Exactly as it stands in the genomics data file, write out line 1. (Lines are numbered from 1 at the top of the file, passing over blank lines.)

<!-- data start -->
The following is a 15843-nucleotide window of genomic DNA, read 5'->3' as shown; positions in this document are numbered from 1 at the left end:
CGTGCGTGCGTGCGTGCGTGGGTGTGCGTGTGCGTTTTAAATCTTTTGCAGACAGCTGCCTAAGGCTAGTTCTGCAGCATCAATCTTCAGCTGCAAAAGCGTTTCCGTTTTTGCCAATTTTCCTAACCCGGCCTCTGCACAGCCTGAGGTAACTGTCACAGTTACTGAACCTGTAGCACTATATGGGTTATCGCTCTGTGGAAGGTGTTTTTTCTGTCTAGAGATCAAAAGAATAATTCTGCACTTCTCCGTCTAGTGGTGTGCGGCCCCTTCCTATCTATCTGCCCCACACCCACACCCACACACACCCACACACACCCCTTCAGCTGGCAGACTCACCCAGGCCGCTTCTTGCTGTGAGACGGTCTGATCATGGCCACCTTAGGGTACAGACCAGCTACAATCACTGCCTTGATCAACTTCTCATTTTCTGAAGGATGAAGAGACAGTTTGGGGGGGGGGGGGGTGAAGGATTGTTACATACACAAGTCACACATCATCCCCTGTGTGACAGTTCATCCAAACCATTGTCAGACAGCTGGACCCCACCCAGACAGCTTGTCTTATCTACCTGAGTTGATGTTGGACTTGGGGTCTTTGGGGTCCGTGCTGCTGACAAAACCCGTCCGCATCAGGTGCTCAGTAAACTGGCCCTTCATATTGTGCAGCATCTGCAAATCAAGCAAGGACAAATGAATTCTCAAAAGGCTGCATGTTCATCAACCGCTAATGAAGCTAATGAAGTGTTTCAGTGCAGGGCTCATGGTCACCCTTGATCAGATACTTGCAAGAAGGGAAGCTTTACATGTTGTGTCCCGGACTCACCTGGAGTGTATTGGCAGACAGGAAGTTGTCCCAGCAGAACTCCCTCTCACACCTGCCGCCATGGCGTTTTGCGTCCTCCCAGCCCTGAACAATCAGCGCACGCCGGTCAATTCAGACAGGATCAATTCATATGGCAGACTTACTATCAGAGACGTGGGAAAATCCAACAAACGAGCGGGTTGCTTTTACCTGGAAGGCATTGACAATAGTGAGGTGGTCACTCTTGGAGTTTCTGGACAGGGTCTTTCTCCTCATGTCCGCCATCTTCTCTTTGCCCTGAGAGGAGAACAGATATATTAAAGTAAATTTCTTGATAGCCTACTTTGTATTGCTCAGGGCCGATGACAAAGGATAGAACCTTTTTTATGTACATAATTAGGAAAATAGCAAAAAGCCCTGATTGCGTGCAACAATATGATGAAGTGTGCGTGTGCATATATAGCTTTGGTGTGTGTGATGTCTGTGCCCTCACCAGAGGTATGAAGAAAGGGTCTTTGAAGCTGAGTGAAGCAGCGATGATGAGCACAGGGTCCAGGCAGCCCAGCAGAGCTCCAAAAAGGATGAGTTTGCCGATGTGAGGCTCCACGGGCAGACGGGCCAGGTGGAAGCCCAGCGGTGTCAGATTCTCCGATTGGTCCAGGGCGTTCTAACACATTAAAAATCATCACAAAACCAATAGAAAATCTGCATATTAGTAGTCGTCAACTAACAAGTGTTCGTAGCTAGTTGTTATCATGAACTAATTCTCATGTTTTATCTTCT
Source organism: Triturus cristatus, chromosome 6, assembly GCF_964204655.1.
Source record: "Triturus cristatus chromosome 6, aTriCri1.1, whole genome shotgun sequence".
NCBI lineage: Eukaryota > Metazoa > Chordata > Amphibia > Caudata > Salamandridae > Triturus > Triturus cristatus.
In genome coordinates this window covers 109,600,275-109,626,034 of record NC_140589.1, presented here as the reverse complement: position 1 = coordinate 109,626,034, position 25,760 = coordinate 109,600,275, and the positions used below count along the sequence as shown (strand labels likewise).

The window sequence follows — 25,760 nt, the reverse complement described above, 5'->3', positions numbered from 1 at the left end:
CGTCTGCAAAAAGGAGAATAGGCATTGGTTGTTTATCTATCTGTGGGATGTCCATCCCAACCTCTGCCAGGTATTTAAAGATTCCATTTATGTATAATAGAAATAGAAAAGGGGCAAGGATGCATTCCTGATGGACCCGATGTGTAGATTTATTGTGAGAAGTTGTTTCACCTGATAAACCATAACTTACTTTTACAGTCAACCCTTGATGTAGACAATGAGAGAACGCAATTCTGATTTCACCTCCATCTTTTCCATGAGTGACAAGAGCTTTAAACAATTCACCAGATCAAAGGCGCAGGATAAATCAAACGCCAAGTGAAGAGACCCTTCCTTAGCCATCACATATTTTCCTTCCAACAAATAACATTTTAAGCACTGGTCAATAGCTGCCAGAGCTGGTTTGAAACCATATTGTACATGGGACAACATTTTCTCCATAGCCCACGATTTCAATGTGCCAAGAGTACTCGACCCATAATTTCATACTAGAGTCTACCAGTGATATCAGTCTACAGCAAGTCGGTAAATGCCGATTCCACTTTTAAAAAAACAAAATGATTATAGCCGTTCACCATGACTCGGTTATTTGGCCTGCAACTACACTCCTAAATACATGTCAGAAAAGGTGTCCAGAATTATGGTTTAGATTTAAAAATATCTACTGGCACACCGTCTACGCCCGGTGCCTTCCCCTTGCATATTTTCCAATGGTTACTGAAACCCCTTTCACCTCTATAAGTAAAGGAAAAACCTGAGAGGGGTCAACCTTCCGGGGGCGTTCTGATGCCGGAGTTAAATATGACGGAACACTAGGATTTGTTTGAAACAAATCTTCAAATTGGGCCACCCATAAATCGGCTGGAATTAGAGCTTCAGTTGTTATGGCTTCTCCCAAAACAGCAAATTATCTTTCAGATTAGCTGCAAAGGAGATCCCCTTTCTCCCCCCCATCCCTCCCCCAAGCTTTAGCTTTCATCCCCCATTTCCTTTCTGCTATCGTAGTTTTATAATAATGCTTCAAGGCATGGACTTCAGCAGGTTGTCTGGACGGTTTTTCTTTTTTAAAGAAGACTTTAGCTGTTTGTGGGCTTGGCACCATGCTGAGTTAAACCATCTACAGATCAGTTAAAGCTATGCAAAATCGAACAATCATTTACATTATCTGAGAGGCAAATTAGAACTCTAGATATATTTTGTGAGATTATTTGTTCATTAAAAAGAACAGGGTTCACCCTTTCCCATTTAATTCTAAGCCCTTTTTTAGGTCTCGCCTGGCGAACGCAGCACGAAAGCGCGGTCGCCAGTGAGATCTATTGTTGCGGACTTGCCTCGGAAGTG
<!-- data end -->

The following is a 15843-nucleotide window of genomic DNA, read 5'->3' as shown; positions in this document are numbered from 1 at the left end: